We interviewed a total of 15 caregivers. Cancer patients' caregivers had a good theoretical knowledge of depression but also acknowledged that, in the context of cancer and because of their relationship with the patient, identification of depressive symptoms could be challenging. They considered themselves as partners in the patient's care with a supportive role. However, by assuming the role of partner in patient care, caregivers exposed themselves to emotional difficulties and an increased need for support and information.
Significance of Results:
Our results suggest a significant impact of depression in advanced cancer caregivers, and it is therefore crucial that healthcare professionals develop educational programs targeting cancer patients' families as well as specific interventions to minimize the impact of the burden of patient care on caregivers.
In a simultaneous care model, patients have concurrent access to both cancer-directed therapies and palliative care. As oncologists play a critical role in determining the need/timing of referral to palliative care programs, their understanding of the service and ability to communicate this with patients is of paramount importance. Our study aimed to examine oncologists' perceptions of the supportive care program at M.D. Anderson Cancer Center, and to determine whether renaming “palliative care” to “supportive care” influenced communication regarding referrals.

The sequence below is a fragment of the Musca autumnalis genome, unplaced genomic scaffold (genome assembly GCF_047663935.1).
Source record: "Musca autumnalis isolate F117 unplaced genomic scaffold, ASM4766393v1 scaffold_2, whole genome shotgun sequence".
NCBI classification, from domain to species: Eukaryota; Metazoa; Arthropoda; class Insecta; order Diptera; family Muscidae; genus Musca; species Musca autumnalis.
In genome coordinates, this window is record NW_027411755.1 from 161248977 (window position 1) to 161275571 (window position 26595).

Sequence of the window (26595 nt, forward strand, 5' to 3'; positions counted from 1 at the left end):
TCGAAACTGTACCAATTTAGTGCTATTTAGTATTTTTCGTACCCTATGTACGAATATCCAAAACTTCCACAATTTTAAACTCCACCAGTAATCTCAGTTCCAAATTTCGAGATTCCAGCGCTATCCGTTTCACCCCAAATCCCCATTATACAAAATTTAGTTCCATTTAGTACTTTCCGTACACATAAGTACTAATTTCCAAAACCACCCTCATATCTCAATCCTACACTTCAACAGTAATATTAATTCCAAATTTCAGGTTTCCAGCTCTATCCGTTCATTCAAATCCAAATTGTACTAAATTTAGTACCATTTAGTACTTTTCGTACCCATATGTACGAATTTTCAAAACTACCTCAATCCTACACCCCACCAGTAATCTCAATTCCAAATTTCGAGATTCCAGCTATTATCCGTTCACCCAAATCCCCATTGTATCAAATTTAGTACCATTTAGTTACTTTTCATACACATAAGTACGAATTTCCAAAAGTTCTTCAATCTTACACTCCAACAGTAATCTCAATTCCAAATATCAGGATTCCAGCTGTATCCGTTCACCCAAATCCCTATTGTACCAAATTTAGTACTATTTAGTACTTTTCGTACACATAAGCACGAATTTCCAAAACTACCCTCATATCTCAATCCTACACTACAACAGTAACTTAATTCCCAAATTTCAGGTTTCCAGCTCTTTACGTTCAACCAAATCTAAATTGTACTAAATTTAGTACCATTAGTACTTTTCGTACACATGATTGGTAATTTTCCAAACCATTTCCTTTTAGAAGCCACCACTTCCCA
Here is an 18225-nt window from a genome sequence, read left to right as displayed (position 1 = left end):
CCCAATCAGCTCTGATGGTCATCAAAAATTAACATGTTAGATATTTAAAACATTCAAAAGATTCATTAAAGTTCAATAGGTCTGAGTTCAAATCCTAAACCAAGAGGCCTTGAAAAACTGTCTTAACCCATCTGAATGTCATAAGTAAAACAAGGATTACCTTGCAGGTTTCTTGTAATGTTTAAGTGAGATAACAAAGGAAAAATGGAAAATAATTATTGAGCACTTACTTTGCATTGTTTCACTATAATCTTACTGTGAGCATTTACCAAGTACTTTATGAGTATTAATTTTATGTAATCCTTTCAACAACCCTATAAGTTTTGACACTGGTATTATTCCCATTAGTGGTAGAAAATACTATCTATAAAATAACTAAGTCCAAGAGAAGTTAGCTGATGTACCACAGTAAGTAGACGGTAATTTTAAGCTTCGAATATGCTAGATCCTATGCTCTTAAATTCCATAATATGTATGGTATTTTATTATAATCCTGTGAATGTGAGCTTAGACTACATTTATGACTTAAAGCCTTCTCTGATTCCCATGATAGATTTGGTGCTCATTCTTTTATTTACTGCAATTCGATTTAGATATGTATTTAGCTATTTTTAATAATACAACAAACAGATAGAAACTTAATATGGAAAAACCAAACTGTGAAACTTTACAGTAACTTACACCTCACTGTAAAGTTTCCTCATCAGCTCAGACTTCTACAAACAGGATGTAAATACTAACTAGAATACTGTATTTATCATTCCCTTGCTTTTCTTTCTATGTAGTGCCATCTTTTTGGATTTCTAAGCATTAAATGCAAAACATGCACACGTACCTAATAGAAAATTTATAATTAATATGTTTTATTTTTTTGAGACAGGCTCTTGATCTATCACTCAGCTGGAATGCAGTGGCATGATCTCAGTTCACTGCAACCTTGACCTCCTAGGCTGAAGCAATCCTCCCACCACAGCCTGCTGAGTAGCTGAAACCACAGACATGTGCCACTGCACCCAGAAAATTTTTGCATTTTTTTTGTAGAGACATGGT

This qualitative study used semi-directed interviews, and we analyzed data using grounded theory and qualitative methods.
We interviewed 17 oncologists. Supportive care was perceived as an important time-saving application, and symptom control, transitioning to end-of-life care, family counseling, and improving patients' ability to tolerate cancer therapies were cited as important functions. Although most claimed that early referrals to the service are preferable, oncologists identified several challenges, related to the timing and communication with patients regarding the referral, as well as with the supportive care team after the referral was made. Whereas oncologists stated that the name change had no impact on their referral patterns, the majority supported it, as they perceived their patients preferred it.